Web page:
Help SAVE METRO, FIX ROADS, and make the LOW INCOME FARE more affordable: Vote YES on Prop. 1 on April 22 With 400,000 daily rides, Metro helps keep us moving. Due to gridlock in Olympia and limited options, Metro’s facing 17% cuts to bus service, affecting 80% of today’s bus riders and putting up to 30,000 cars back on our already clogged streets. Now, it’s up to the voters of King County to keep Metro moving: we must vote YES on Proposition 1 to protect bus service and fix our roads and bridges throughout King County. In order to address the rising cost of living and transportation in our county for our lowest income neighbors, Prop. 1 will also ‘buy down’ the new Low Income Metro Fare to a more affordable rate of $1.25, and create a license-fee rebate for low income car owners. Let’s keep Metro and our community moving! There’s plenty to do between now and April 22. Here’s how you can get involved: Endorse Prop. 1 … Whether you’re an individual, non-profit, or otherwise, you can endorse this ballot measure! Volunteer … To learn more about how you or your organization can get involved, contact Matt Taylor (206-329-2336; matt@movekingcountynow.org). Spread the word! … Information is power, so spread the ‘YES on Prop. 1’ message far and wide, using social media, e-mail lists, newsletters, etc. Here’s MoveKingCountyNow’s flyer and their comprehensive FAQ. Got questions about what to include? Contact MoveKingCountyNow (206-329-2336). Register voters … The last day to register to vote or update voter registration is Monday, March 24, 2014 (or April 14 for first-time voters who register in-person at select locations). Check voter registration status, register to vote, or download a voter registration form at http://kingcounty.gov/elections.  And remember that you don’t need a house to have a …

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We did it: We have a Low Income Metro Fare!

This historic policy win will help tens of thousands of people get on the bus. When we started organizing for a low income Metro fare back in 2012, as the loss of the Ride Free Area loomed, Alison thought it would take years before  our work came to fruition.  But on Monday, the King County Council voted unanimously to  implement a reduced Metro fare of $1.50* for people living on low incomes.  King County residents all the way up to 200% of the federal poverty line will be eligible – meaning that nearly a quarter of the people in our community will be better able to access the bus. (*This proposal can be made even better if voters turn out to pass Proposition 1 on April 22, when voters can ‘buy down’ the fare to $1.25 as part of a revenue package that will prevent 17% bus service cuts.) This is a big win! If you filled out a postcard, played our “Metro Mad Libs,” called and e-mailed, or turned out to public meetings, you should be proud.  Together we have moved our region into the forefront of public policy that connects transit to other social and economic goals. Thank you!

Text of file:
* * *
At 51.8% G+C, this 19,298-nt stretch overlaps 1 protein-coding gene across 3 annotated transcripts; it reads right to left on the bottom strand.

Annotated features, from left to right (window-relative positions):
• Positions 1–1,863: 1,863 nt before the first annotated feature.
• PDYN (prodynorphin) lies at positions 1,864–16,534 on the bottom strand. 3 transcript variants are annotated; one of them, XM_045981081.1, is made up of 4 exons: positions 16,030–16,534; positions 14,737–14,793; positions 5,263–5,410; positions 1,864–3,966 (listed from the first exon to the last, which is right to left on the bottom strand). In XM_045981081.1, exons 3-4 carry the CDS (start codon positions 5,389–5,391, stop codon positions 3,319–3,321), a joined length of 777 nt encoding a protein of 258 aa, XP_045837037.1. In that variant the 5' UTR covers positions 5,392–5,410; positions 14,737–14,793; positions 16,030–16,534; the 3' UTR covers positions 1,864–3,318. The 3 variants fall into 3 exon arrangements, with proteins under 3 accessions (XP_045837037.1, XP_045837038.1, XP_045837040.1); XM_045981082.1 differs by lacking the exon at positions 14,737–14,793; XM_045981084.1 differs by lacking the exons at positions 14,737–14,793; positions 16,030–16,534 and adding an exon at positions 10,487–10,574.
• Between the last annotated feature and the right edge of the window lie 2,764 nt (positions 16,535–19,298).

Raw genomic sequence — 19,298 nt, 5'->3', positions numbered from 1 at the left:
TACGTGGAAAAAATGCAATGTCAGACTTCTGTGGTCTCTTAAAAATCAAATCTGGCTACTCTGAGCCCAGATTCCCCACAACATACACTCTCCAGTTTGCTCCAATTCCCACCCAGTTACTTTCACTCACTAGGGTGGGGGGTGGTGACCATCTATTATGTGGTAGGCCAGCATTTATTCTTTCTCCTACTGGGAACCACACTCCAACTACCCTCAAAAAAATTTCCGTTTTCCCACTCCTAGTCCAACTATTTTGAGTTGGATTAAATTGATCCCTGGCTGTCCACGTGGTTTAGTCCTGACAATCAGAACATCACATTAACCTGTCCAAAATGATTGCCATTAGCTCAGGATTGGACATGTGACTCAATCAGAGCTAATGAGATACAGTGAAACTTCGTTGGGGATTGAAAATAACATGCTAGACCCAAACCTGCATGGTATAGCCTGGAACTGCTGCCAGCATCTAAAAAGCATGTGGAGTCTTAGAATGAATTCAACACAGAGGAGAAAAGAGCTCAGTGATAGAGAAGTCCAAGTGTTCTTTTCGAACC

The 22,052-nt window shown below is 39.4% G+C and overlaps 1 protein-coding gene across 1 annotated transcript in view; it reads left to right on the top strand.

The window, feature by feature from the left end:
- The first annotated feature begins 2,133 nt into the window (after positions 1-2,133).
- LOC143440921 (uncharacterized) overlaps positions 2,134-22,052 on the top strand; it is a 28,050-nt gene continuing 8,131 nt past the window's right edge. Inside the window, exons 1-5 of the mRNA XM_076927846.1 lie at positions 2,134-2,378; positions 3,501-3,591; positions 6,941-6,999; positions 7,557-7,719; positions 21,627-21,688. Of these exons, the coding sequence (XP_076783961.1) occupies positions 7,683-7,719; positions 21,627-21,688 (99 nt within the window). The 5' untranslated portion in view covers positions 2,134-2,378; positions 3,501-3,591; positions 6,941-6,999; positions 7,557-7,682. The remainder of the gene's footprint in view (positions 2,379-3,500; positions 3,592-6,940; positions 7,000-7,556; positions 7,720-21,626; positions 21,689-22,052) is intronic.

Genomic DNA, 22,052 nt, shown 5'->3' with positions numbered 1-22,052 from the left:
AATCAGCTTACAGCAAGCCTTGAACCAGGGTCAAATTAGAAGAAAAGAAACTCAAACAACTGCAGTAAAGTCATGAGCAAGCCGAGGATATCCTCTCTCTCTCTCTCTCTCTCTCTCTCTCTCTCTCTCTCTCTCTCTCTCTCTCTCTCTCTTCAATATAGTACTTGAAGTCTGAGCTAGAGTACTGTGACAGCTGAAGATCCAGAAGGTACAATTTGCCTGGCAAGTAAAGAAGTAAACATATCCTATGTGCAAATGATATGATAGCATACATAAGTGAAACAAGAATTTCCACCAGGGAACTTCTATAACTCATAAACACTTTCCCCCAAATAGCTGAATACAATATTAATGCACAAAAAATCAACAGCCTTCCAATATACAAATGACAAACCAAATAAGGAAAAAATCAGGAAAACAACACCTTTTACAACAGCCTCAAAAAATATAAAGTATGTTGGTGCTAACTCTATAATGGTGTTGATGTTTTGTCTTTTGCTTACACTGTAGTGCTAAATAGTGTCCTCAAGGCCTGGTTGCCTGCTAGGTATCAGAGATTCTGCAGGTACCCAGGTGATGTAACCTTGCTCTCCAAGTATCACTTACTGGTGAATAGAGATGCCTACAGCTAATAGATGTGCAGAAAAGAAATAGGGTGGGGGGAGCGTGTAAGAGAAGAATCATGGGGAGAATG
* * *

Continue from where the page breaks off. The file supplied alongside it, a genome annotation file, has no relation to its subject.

Recap: Coalition’s General Meeting — February 20, 2014

What we wouldn’t give to get a couple of extra days at the end of February. Do you feel the same? It’s a good thing we’ve been posting these abbreviated meeting notes so that you can make the most out of the time you have! Last week’s General Member Meeting was quite timely, what with the Legislative Session over half-way through and the next phase of Reduced Fare actions taking place. Be sure to catch up if you missed out, or refresh on details if you attended. Here’s what happened at the latest General Member Meeting, held on February 20, 2014. As a reminder, the General Member Meeting takes place every third Thursday of the month from 9.00 – 11.00 a.m. at the East Cherry YWCA (2820 E. Cherry Street in Seattle). For more information, check our website’s Members’ tab for a link to the ‘Committees & Meetings’ page, or simply follow this link to take you there directly. Our next General Member Meeting is Thursday, March 20, 2014. __________________ 2014 One Night Count Discussion: What did you think? What did you hear? What are the implications for your work? Your community? Many people spoke about their 2014 One Night Count experiences: Some shared that more people were awake and moving around between 2-5 a.m.. One individual noted the dissonance in counting people who are homeless amid high rises and malls. A new Team Captain from this year’s count said she took away an extra dose of compassion and humility. A first-time counter, who was able to count in his home neighborhood, noted how different it was to see people who are homeless at night than during the day, and was also surprised at the wide age range of people who were counted. A first-time Team Captain but returning counter mentioned that this year he saw …